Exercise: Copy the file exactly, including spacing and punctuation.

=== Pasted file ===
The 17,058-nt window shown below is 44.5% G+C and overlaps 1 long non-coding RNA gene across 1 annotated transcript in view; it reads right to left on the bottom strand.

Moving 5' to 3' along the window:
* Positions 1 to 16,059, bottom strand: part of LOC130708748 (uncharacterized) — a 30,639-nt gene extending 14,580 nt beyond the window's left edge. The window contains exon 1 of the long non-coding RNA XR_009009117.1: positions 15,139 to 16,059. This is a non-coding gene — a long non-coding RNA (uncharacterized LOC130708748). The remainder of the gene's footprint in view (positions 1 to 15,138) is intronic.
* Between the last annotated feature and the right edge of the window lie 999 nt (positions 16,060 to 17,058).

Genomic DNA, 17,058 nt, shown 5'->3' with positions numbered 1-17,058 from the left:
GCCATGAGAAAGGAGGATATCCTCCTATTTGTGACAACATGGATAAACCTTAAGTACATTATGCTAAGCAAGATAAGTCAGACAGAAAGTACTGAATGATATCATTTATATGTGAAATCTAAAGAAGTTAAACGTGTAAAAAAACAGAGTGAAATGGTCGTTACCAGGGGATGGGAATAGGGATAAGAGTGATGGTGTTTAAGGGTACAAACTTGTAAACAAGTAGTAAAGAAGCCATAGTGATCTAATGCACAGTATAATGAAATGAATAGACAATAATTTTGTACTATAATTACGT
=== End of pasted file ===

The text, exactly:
The 17,058-nt window shown below is 44.5% G+C and overlaps 1 long non-coding RNA gene across 1 annotated transcript in view; it reads right to left on the bottom strand.

Moving 5' to 3' along the window:
* Positions 1 to 16,059, bottom strand: part of LOC130708748 (uncharacterized) — a 30,639-nt gene extending 14,580 nt beyond the window's left edge. The window contains exon 1 of the long non-coding RNA XR_009009117.1: positions 15,139 to 16,059. This is a non-coding gene — a long non-coding RNA (uncharacterized LOC130708748). The remainder of the gene's footprint in view (positions 1 to 15,138) is intronic.
* Between the last annotated feature and the right edge of the window lie 999 nt (positions 16,060 to 17,058).

Genomic DNA, 17,058 nt, shown 5'->3' with positions numbered 1-17,058 from the left:
GCCATGAGAAAGGAGGATATCCTCCTATTTGTGACAACATGGATAAACCTTAAGTACATTATGCTAAGCAAGATAAGTCAGACAGAAAGTACTGAATGATATCATTTATATGTGAAATCTAAAGAAGTTAAACGTGTAAAAAAACAGAGTGAAATGGTCGTTACCAGGGGATGGGAATAGGGATAAGAGTGATGGTGTTTAAGGGTACAAACTTGTAAACAAGTAGTAAAGAAGCCATAGTGATCTAATGCACAGTATAATGAAATGAATAGACAATAATTTTGTACTATAATTACGT